John 11:11-13 (NASB)
This He said, and after that He said to them, “Our friend Lazarus has fallen asleep; but I go, so that I may awaken him out of sleep.” The disciples then said to Him, “Lord, if he has fallen asleep, he will recover.” Now Jesus had spoken of his death, but they thought that He was speaking of literal sleep.
It is quite easy for even a novice to discover consolation, comfort and hope in this account of the death, then subsequent resurrection of Lazarus. So much truth is revealed in John 11. The curtain of God’s eternal purpose to bestow man with life is drawn back but a wee bit and glory descends to Sheol. So much understanding is granted the one who purposes time spent with our Lord herein these pages, to “ponder anew what the Almighty might do, if with His love He befriend us.” Truth will always stand unchanged, unchangable. Life and Truth Incarnate are before us.
“Our friend Lazarus sleeps, but I go to wake him.”
Jesus apparently considers the death of his friends a relative equivalent of a power nap that transforms one by resurrection to a new vitality of purpose, energy and understanding. Our Lord manages this greatest of all physical dilemmas with ease, with grace, and might we say with disdain at the evil of Sin’s consequence. In my years as a healthcare professional I have seen perhaps hundreds die, and it is never a thing of beauty for we were crowned with life as living souls designed in His image to know Him forever in life and glory. Yet death comes, and with but a word the effectual call of the King issues forth with the inherently powerful command to grant Life to the Fallen ones.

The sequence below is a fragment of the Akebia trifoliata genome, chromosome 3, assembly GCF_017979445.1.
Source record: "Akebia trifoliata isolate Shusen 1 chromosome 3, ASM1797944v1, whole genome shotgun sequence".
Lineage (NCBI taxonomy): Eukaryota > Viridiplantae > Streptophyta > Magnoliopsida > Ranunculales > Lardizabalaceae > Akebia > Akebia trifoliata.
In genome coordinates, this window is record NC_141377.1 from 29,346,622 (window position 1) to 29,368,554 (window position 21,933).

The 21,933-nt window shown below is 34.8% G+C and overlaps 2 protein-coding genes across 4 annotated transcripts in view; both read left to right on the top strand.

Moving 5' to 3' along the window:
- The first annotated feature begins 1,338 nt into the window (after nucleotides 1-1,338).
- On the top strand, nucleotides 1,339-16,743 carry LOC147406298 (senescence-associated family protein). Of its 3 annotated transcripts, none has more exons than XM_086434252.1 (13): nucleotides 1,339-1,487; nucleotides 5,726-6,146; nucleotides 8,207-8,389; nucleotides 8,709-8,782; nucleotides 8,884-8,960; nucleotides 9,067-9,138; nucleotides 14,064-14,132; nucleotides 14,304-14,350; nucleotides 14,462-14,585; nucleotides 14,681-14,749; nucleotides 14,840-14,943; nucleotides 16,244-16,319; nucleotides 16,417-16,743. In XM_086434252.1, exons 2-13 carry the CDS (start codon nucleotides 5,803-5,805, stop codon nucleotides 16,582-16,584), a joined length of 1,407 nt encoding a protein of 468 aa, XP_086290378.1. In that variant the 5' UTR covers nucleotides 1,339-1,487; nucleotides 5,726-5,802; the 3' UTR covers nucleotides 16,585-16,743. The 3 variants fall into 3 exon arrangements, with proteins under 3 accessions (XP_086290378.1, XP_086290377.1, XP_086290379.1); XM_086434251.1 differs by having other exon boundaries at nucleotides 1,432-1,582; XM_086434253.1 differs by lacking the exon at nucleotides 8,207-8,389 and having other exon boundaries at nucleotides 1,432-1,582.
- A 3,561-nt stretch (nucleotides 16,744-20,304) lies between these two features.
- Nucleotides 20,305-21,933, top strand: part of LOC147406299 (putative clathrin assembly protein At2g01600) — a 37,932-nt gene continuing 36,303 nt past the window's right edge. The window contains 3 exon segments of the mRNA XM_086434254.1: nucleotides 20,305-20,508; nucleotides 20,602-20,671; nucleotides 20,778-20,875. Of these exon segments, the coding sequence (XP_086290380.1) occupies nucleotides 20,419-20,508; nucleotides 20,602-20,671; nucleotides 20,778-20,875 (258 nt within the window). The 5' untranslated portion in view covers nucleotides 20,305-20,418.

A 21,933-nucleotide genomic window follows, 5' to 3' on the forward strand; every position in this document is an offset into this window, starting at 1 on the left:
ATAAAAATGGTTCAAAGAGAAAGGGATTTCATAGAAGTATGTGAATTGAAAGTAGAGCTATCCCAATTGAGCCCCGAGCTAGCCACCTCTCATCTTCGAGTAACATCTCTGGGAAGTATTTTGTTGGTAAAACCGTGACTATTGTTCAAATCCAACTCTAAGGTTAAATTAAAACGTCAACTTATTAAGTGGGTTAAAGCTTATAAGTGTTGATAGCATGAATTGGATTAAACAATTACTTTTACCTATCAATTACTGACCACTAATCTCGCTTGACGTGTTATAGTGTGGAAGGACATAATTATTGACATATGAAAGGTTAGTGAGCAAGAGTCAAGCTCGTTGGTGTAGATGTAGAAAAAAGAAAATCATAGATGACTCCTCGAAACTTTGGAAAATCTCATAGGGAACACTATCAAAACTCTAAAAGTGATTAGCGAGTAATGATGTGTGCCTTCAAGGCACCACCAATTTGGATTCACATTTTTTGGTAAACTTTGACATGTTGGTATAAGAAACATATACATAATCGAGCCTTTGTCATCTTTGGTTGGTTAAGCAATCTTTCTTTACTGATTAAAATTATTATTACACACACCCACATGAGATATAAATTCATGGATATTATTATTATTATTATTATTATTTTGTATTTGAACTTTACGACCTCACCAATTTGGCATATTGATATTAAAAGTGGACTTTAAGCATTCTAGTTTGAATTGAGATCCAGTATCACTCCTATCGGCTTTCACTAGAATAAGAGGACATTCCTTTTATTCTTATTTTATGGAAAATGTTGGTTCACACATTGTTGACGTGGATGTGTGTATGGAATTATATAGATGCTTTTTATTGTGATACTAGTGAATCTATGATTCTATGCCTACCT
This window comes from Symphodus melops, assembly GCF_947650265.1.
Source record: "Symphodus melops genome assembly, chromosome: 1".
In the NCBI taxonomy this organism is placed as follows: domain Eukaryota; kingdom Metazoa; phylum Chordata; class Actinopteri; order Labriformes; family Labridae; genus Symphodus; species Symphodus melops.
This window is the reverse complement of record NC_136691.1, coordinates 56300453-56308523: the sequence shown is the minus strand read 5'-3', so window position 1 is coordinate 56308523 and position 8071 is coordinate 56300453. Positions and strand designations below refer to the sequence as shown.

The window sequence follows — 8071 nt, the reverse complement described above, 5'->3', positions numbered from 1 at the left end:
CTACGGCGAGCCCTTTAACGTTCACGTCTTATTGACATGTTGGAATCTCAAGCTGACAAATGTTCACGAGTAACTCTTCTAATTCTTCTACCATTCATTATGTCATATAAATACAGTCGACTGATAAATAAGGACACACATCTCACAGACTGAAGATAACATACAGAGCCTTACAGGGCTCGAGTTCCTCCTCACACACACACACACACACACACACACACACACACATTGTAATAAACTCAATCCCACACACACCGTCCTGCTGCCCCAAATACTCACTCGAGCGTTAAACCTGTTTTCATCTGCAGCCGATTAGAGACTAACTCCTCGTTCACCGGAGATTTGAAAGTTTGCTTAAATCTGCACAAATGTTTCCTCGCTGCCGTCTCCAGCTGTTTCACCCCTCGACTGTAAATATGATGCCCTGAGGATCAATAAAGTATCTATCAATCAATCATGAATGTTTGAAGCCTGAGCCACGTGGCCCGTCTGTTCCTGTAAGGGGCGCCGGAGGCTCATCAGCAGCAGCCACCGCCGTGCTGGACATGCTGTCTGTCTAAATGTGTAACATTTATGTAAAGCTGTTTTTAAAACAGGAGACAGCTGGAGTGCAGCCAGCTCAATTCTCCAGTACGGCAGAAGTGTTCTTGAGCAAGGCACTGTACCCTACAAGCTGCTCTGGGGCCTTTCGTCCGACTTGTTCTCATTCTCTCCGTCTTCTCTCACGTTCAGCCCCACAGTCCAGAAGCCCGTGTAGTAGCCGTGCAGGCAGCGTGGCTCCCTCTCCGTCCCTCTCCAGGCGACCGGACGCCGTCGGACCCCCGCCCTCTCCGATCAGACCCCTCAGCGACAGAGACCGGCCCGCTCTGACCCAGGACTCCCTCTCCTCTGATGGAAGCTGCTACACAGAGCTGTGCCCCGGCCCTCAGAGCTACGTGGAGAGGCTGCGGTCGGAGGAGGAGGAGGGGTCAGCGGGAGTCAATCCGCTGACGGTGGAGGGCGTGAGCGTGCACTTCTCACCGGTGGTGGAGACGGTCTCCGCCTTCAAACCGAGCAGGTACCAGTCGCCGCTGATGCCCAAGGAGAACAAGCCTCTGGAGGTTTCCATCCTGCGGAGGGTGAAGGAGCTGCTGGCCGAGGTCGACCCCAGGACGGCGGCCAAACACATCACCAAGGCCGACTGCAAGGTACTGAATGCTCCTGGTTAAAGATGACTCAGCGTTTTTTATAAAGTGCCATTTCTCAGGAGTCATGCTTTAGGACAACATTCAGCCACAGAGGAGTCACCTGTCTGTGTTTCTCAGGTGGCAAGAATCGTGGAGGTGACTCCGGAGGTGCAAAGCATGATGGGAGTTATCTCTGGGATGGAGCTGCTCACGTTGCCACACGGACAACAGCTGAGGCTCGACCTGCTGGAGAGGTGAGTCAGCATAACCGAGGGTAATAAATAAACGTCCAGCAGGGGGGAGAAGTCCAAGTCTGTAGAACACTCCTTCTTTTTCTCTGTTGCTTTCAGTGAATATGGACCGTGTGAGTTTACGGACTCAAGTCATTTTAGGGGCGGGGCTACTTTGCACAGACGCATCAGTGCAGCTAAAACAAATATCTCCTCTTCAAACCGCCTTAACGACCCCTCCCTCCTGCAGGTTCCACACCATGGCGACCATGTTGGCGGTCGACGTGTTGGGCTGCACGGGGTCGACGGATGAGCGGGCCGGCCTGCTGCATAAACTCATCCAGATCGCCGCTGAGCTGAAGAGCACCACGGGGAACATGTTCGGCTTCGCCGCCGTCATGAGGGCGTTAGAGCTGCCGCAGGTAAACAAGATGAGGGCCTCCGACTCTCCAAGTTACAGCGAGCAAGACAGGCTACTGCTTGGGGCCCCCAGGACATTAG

The allegory works in both the spiritual resurrection today and the coming final resurrection of glorification of all those in Christ. This is no small matter. It is at the heart of the King’s reparation of the Fall. It is a blow to the head that renders him powerless who had the power of death.
Brethren, He gives us that which we need most desperately and can never obtain apart from His work and the hearing of His voice. Without exception death will defeat each of us. We might ignore it but He crept one step closer with the setting sun of yesterday. Jesus alone is Lord of life with power and authority to remedy our greatest affliction. “Except a grain of wheat fall to the ground and die it remains by itself alone, but if it dies it bears much fruit…” He died that we might rise in Him. Who else makes such a claim and then validates it by this historical event which we see today as an allegory unto life by His utterance to, “Come Forth!”?
Hebrews 2:14-15 (NASB)
Therefore, since the children share in flesh and blood, He Himself likewise also partook of the same, that through death He might render powerless him who had the power of death, that is, the devil, and might free those who through fear of death were subject to slavery all their lives.